On February 15, 2019, Mr. Padilla sued the Texas Board of Pardons and Paroles, the Municipality of Dallas, and the Texas Prison Parole System or Prison System, under 42 U.S.C. § 1983. Complaint, No. 3:19-cv-231 (VAB), dated Feb. 15, 2019, ECF No. 1. Mr. Padilla alleges, inter alia, that these defendants unlawfully revoked his parole in 2002 and re-incarcerated him in the Texas state prison system. Id. at 2.

         On February 25, 2019, Mr. Padilla sued the United States Court of Appeals for the Fifth Circuit, the United States District Court for the Northern District of Texas and the United States Supreme Court, under 42 U.S.C. § 1983. Complaint, No. 3:19-cv-282 (VAB), dated Feb. 25, 2019, ECF No. 1. Mr. Padilla alleges, inter alia, that these courts “illegally imposed 28 U.S.C. § 1915(g) after new evidences/new case law was introduced on appeals” and denied him due process. Id. at 3.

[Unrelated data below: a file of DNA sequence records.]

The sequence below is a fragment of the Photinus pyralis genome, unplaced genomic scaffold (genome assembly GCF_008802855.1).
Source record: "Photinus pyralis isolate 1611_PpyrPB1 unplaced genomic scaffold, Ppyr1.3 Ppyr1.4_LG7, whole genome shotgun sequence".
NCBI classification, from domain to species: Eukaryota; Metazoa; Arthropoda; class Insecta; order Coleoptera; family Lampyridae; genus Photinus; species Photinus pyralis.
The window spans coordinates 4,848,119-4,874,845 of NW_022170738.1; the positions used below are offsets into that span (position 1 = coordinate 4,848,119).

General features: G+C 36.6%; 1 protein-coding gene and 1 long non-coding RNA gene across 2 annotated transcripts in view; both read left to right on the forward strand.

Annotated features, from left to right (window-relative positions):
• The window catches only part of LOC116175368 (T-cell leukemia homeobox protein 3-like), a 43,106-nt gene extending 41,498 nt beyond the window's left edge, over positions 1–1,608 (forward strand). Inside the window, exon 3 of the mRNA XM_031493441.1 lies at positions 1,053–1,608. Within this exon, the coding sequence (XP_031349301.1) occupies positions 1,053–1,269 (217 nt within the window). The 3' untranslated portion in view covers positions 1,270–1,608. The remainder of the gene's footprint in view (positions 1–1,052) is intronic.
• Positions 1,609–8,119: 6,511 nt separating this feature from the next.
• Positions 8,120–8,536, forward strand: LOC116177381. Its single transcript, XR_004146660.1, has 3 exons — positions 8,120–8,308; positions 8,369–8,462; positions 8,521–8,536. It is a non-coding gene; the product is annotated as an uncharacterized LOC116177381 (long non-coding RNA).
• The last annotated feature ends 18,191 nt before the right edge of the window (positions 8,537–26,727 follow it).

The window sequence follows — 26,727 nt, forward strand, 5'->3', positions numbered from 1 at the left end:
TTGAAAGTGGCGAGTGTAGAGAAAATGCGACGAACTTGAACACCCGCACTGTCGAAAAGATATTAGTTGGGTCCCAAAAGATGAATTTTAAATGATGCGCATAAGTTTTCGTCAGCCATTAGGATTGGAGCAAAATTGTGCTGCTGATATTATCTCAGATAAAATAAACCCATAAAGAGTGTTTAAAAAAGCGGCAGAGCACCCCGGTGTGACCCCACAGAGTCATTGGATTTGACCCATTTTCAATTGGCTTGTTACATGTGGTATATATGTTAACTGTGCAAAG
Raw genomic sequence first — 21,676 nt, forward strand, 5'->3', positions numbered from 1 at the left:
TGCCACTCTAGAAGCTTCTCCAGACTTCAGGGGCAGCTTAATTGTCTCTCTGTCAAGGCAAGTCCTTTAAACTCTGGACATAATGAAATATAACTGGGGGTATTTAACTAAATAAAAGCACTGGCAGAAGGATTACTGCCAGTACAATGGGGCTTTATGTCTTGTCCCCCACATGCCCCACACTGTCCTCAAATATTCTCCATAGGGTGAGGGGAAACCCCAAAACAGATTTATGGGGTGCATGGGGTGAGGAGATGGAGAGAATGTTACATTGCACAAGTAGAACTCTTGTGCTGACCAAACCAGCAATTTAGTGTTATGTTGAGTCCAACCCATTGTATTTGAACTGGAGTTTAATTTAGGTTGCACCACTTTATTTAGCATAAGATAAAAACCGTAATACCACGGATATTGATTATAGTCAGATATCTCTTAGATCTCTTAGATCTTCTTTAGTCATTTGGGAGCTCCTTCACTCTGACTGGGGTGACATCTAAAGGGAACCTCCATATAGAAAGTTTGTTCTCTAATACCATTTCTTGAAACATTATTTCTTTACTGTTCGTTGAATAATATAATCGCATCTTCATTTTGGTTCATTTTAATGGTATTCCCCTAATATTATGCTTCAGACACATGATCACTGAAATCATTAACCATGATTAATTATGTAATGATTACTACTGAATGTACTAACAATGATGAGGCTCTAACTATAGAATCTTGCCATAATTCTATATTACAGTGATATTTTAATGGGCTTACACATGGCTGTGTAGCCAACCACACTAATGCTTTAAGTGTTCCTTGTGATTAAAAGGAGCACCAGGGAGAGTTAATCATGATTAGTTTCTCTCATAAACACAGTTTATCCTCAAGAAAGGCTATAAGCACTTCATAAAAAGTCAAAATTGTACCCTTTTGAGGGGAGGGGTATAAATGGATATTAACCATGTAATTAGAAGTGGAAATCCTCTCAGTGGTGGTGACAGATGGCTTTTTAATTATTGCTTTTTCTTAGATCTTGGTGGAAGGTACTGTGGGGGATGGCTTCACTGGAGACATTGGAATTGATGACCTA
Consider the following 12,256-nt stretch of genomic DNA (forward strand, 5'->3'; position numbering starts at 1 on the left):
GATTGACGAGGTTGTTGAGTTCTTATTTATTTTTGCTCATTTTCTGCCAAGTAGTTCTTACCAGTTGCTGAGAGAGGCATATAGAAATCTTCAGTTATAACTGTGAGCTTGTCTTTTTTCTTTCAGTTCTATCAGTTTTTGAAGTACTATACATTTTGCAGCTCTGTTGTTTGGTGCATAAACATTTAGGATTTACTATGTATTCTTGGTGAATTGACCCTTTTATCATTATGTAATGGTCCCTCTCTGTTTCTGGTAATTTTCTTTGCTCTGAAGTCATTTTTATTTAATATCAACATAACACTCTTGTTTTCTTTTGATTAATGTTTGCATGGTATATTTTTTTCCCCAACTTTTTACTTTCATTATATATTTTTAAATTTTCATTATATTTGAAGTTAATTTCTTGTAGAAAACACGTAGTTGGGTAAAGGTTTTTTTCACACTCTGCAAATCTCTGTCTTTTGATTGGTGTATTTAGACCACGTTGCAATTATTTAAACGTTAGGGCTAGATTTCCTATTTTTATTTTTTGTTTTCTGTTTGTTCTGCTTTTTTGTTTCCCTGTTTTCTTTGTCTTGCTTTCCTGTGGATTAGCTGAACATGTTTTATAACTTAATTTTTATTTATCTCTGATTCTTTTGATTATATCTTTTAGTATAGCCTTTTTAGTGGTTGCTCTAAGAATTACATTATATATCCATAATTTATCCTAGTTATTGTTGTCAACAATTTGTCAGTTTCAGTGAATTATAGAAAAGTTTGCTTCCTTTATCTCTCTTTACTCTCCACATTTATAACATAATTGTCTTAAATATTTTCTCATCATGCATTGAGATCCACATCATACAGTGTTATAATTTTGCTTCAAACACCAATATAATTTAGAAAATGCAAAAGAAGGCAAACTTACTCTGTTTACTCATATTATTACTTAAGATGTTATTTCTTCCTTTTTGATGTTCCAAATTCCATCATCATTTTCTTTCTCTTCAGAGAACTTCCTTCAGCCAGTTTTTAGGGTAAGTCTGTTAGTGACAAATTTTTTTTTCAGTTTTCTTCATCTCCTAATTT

On March 25, 2019, Mr. Padilla sued the Director of Texas Prison System, Lorie Davis, Senior Warden of the Connally Unit, Mr. Givens, Director of the University of Texas Medical Branch Hospital, and the Governor of Texas, Greg Abbott, under 42 U.S.C. § 1983. Complaint, No. 3:19-cv-434 (VAB), dated Mar. 25, 2019, ECF No. 1. Mr. Padilla alleges, inter alia, that these defendants were deliberately indifferent to his medical needs. Id. at 7-9. He specifically alleges indifference to his medical needs after he sustained injuries to his left hip and spinal cord which he alleges have left him partially disabled, including denial of a wheelchair and back brace. Id.

         On April 22, 2019, Mr. Padilla sued the Texas Board of Pardons and Paroles and the Governor of Texas, Greg Abbott, under 42 U.S.C. § 1983. Complaint, No. 3:19-cv-594 (VAB), dated Apr. 22, 2019, ECF No. 1. Mr. Padilla alleges, inter alia, that the Texas Board of Pardons and Paroles and Governor Abbott have conspired to deny his re-release on parole. Id. at 4.